Lenders are cautious amid uncertainty over the economy and the furlough scheme as a wave of customers request mortgage holidays
First-time buyers desperate to get on the housing ladder while the stamp duty holiday remains in place are being forced to compete for mortgages in a mad scramble.
Lenders are now so cautious about lending to first-time buyers with just a 10 per cent deposit that they are limiting this type of lending to one day fire sales.
Mortgage experts say this type of ‘flash sale’ is only going to get more common.
Andrew Montlake, of mortgage broker Coreco, said: We will definitely see more of these flash sales as lenders look to help first-time buyers, but for short periods of time. Lenders are worried that if they open themselves up at this level for longer they will be inundated with applications and unable to cope.
It comes at a tough time for first-time buyers as most lenders have already pulled riskier low deposit deals as the economy seized up over lockdown.
Nationwide is the last remaining big lender to offer 90 per cent LTV deals on a full time basis, but is already being more restrictive about who it lends to, insisting borrowers have good employment records, clean credit and can demonstrate they can afford to repay the loan.
Coventry Building Society has also been offering mortgages for buyers with a 10 per cent deposits, but only in three day bursts.
Similarly broker-only lender Accord – part of Yorkshire Building Society – offered these deals recently but only over a 48-hour window.
Montlake added: The issue with this is that first-time buyers will not know when or where these new products will appear unless they happen to be lucky with the lender they approach or they are dealing with a professional mortgage broker who will keep on top of these notifications and are able to swoop in to lock the product for their clients.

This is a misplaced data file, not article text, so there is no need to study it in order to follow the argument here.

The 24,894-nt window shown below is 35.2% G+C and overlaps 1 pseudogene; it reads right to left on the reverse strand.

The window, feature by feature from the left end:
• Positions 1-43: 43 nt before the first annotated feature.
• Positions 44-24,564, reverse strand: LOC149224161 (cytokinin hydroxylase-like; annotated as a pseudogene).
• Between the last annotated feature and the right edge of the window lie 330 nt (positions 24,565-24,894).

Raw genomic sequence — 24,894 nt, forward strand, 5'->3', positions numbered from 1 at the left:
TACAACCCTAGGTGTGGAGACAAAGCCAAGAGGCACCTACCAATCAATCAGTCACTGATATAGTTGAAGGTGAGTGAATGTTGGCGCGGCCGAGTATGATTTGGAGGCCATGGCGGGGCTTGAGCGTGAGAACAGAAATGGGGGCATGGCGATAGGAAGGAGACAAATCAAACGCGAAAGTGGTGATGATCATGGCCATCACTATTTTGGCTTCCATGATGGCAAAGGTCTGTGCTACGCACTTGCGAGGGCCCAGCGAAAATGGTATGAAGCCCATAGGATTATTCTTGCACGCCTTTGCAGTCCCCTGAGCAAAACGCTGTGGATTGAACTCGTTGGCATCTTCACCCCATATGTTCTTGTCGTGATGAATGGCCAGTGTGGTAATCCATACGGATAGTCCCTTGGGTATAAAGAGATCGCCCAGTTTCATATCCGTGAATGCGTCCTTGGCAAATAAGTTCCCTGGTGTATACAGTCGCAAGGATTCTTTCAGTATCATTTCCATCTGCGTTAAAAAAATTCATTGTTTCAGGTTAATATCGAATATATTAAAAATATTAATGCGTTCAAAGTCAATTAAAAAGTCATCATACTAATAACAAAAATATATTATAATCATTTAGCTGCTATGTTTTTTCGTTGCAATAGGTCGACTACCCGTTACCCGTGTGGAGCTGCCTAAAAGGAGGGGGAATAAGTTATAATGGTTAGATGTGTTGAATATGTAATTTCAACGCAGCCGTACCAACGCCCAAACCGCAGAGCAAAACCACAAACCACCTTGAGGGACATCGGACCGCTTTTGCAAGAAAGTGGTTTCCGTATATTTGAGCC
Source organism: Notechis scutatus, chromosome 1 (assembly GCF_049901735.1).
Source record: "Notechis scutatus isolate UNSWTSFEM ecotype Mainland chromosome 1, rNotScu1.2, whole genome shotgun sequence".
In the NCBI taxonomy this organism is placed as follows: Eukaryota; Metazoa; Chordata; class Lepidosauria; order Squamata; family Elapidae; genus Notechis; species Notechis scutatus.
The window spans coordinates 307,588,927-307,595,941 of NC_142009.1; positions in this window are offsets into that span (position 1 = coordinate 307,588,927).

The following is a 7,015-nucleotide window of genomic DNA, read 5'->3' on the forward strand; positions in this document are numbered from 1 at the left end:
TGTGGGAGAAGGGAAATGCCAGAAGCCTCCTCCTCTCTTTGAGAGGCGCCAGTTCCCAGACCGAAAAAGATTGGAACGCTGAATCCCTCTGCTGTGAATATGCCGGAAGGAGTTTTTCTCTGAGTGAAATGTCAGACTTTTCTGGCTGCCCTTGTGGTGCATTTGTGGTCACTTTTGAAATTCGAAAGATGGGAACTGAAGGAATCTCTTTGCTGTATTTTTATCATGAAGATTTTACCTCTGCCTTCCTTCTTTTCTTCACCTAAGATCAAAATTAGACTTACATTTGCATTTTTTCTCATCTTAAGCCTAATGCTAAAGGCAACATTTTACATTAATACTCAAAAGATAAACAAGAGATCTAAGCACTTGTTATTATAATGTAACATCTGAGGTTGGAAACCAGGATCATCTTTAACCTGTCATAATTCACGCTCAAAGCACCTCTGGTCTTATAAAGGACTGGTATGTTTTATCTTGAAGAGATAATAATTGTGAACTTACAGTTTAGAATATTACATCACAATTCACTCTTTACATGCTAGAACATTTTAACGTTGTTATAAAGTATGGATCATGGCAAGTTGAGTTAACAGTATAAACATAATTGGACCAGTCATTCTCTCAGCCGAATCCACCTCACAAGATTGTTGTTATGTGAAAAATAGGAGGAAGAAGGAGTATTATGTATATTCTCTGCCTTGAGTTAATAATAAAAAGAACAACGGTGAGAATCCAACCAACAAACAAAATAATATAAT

It is not a perfect scenario by any means but it better to have a little of something than a lot of nothing, he said.
In future this leaves those with small deposits in the unenviable position of having their options severely limited and not being able to plan for when new deals come onto the market.
Lenders have mostly blamed staffing shortages forcing them to rein in new mortgage lending and focus on existing customers, with the majority of the country still working from home and a wave of customers requesting mortgage holidays.
Lower deposit mortgages usually take more work to underwrite, as they present a higher risk to the lender. As a result, if staffing problems at banks and building societies lead to deals being cut, it’s these deals that go first.
But it’s likely lenders are also taking a more cautious approach to who they lend to as they watch to see how the economy fares and, crucially, what happens to house prices over the next 12 months given the number of people losing their jobs and the furlough scheme set to end at the end of October.
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